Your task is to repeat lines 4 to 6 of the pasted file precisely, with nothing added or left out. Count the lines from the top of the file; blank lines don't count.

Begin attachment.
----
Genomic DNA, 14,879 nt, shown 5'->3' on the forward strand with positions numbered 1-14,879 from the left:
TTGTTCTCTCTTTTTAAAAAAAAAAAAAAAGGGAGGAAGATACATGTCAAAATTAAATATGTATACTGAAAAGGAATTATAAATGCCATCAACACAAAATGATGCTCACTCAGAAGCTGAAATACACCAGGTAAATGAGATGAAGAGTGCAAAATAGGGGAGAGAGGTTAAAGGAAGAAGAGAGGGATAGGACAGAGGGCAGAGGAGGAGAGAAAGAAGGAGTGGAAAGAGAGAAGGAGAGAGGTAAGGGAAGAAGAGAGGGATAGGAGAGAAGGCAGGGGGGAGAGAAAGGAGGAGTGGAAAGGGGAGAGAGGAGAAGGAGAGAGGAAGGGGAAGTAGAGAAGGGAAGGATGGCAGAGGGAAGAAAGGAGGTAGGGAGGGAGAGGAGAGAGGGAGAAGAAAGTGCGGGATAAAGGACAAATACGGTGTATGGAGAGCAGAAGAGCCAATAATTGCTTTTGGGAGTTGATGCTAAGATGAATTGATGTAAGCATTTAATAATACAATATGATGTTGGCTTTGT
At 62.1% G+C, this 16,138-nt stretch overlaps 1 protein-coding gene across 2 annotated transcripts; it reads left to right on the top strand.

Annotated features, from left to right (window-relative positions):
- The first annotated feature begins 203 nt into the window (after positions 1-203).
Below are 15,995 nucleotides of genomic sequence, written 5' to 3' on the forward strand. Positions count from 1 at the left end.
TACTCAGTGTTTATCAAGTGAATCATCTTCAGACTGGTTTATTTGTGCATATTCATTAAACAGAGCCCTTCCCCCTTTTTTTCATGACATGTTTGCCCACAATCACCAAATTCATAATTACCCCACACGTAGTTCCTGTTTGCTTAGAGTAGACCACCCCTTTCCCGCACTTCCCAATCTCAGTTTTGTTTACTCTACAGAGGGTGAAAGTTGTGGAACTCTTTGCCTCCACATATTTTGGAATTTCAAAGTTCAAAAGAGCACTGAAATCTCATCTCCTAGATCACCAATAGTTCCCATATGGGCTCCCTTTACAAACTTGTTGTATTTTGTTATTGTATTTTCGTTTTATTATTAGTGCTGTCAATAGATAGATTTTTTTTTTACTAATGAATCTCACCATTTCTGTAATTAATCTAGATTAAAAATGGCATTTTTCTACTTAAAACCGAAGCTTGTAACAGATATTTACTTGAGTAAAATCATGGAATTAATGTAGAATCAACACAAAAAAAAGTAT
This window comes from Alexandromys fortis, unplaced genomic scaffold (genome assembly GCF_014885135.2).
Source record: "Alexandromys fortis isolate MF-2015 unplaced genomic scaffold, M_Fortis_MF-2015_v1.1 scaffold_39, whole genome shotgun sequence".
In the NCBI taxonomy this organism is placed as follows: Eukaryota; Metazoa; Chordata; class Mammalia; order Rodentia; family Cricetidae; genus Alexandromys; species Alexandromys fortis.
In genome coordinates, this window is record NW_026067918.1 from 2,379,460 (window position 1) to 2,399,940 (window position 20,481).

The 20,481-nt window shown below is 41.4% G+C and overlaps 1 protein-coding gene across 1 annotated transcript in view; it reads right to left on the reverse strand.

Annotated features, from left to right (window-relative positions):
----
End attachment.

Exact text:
Annotated features, from left to right (window-relative positions):
- The first annotated feature begins 203 nt into the window (after positions 1-203).
Below are 15,995 nucleotides of genomic sequence, written 5' to 3' on the forward strand. Positions count from 1 at the left end.